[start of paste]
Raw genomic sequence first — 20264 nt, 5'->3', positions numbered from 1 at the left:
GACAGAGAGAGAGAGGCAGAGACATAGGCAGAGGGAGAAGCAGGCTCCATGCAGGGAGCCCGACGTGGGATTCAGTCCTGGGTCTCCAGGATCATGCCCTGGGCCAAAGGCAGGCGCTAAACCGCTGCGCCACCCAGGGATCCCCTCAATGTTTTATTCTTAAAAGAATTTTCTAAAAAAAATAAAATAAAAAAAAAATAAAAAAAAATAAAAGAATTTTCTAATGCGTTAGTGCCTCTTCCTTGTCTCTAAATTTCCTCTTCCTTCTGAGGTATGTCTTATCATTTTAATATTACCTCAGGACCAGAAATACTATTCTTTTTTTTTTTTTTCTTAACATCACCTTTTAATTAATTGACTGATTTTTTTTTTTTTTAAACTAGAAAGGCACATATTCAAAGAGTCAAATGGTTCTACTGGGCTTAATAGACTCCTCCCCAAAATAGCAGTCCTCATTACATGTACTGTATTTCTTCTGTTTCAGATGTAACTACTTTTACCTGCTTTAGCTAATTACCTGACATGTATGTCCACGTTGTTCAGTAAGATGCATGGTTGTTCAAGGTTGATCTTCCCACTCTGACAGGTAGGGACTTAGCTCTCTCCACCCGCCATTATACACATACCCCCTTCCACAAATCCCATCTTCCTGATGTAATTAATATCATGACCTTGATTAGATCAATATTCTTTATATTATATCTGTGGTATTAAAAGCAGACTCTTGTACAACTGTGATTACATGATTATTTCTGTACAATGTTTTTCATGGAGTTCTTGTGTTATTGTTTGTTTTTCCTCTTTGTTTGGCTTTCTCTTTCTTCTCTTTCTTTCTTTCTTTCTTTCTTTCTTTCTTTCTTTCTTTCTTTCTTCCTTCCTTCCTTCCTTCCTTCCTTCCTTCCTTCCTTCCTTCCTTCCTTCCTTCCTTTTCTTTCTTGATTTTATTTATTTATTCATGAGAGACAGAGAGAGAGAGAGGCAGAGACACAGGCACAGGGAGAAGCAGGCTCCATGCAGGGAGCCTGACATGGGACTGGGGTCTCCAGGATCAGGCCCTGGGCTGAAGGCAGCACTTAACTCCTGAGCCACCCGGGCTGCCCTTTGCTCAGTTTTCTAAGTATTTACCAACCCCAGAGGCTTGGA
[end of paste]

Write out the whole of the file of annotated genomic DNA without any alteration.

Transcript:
Raw genomic sequence first — 20264 nt, 5'->3', positions numbered from 1 at the left:
GACAGAGAGAGAGAGGCAGAGACATAGGCAGAGGGAGAAGCAGGCTCCATGCAGGGAGCCCGACGTGGGATTCAGTCCTGGGTCTCCAGGATCATGCCCTGGGCCAAAGGCAGGCGCTAAACCGCTGCGCCACCCAGGGATCCCCTCAATGTTTTATTCTTAAAAGAATTTTCTAAAAAAAATAAAATAAAAAAAAAATAAAAAAAAATAAAAGAATTTTCTAATGCGTTAGTGCCTCTTCCTTGTCTCTAAATTTCCTCTTCCTTCTGAGGTATGTCTTATCATTTTAATATTACCTCAGGACCAGAAATACTATTCTTTTTTTTTTTTTTCTTAACATCACCTTTTAATTAATTGACTGATTTTTTTTTTTTTTAAACTAGAAAGGCACATATTCAAAGAGTCAAATGGTTCTACTGGGCTTAATAGACTCCTCCCCAAAATAGCAGTCCTCATTACATGTACTGTATTTCTTCTGTTTCAGATGTAACTACTTTTACCTGCTTTAGCTAATTACCTGACATGTATGTCCACGTTGTTCAGTAAGATGCATGGTTGTTCAAGGTTGATCTTCCCACTCTGACAGGTAGGGACTTAGCTCTCTCCACCCGCCATTATACACATACCCCCTTCCACAAATCCCATCTTCCTGATGTAATTAATATCATGACCTTGATTAGATCAATATTCTTTATATTATATCTGTGGTATTAAAAGCAGACTCTTGTACAACTGTGATTACATGATTATTTCTGTACAATGTTTTTCATGGAGTTCTTGTGTTATTGTTTGTTTTTCCTCTTTGTTTGGCTTTCTCTTTCTTCTCTTTCTTTCTTTCTTTCTTTCTTTCTTTCTTTCTTTCTTTCTTTCTTCCTTCCTTCCTTCCTTCCTTCCTTCCTTCCTTCCTTCCTTCCTTCCTTCCTTCCTTTTCTTTCTTGATTTTATTTATTTATTCATGAGAGACAGAGAGAGAGAGAGGCAGAGACACAGGCACAGGGAGAAGCAGGCTCCATGCAGGGAGCCTGACATGGGACTGGGGTCTCCAGGATCAGGCCCTGGGCTGAAGGCAGCACTTAACTCCTGAGCCACCCGGGCTGCCCTTTGCTCAGTTTTCTAAGTATTTACCAACCCCAGAGGCTTGGA